Life on the Chrism Trail

Homily for the Thirtieth Sunday in Ordinary Time

October 25, 2020
St. Patrick Cathedral
Fort Worth, Texas

Exodus 22:20-26
Psalm 18:2-4, 47, 51
1 Thessalonians 1:5c-10
Matthew 22:34-40

In today’s first reading from the Book of Exodus the Lord seriously reminds His people that they were once aliens and poor, and that reminder easily applies to us. “You shall not molest or oppress an alien, for you were once aliens yourselves in the land of Egypt. You shall not wrong any widow or orphan. If ever you wrong them and they cry out to me, I will surely hear their cry.

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Homily for the Twenty-ninth Sunday in Ordinary Time

October 18, 2020
St. Patrick Cathedral
Fort Worth, Texas

Isaiah 45:1, 4-6
Psalm 96:1, 3-5, 7-10
1 Thessalonians 1:1-5b
Matthew 22:15-21

In 589 B.C., the Babylonians conquered the Israelites and took many of them back to Babylon. Fifty years later, the Persians led by Cyrus the Great conquered the Babylonians. The Persian victory gave the Israelites hope that they might be set free. Cyrus was neither a Jew nor a believer, but the Israelites saw him as being sent to carry out God’s plans.

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Homily for the Twenty-eighth Sunday in Ordinary Time

October 11, 2020
St. Patrick Cathedral
Fort Worth, Texas

Isaiah 25:6-10a
Psalm 23:1-3a, 3b-4, 5, 6
Philippians 4:12-14, 19-20
Matthew 22:1-14

When I was seven years old, Sister Edward Clare prepared me and my classmates to receive our First Holy Communion. This preparation involved her preparing us for our first Confession. Sister made great efforts to prepare us in such a way as to draw us closer to Christ. For weeks, she walked us through the process of making an examination of conscience by reviewing our lives considering each of the Ten Commandments.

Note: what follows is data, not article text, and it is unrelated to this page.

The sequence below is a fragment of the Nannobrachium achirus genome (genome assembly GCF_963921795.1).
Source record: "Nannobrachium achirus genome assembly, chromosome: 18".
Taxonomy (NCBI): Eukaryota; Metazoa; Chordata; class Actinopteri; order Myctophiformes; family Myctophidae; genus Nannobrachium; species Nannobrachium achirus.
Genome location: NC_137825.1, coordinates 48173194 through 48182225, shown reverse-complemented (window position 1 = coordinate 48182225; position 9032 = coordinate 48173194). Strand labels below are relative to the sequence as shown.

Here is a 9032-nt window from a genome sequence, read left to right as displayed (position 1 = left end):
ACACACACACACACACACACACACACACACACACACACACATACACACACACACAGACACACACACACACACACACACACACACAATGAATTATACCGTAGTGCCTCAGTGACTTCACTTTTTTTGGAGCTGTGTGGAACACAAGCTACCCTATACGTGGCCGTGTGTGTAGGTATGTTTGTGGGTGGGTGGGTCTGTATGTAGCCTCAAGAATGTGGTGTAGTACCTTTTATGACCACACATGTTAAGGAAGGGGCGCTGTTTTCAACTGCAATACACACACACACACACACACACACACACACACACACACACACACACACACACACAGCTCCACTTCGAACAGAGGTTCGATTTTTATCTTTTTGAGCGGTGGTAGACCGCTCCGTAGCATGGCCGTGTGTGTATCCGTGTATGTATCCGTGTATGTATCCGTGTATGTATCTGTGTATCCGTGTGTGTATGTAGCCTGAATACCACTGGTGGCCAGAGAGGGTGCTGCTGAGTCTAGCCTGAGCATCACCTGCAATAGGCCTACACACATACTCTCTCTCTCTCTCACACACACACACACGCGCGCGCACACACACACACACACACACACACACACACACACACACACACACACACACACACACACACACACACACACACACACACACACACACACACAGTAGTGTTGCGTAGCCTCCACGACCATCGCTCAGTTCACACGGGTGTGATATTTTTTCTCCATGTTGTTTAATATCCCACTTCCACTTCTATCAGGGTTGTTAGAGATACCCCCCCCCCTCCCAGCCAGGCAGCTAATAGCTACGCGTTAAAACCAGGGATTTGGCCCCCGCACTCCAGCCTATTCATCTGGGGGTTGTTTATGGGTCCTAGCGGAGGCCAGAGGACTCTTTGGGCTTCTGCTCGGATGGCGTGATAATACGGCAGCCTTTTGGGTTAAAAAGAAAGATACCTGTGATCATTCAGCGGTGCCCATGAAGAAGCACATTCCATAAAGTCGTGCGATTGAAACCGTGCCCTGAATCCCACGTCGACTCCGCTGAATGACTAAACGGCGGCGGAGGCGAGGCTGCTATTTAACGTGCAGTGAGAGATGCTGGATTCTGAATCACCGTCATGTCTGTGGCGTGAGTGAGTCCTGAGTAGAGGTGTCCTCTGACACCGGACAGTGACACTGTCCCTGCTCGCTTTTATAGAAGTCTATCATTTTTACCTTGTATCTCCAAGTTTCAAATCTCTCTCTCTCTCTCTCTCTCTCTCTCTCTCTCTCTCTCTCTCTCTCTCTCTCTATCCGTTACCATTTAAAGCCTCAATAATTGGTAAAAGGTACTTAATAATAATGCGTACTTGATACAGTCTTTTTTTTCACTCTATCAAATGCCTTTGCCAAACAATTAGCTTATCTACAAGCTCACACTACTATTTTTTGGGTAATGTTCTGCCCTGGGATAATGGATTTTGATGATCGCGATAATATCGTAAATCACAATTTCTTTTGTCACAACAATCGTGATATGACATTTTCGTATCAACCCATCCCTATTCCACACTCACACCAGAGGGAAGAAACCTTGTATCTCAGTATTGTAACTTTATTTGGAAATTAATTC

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Homily for the Twenty-seventh Sunday in Ordinary Time

October 4, 2020
St. Patrick Cathedral
Fort Worth, Texas

Isaiah 5:1-7
Psalm 80:9, 12, 13-16, 19-20
Philippians 4:6-9
Matthew 21:33-43

We usually think of atheists as people who firmly do not believe in God.  Father Thomas Halik, a Czech priest and author offers a different consideration, “Atheists are people who cannot be patient enough to wait for God.”  I think that this is an apt description of many of us, even those who are formal believers but who live life as if they do not really believe in God. I think that it also offers us an entrance into a reflection on today’s readings.

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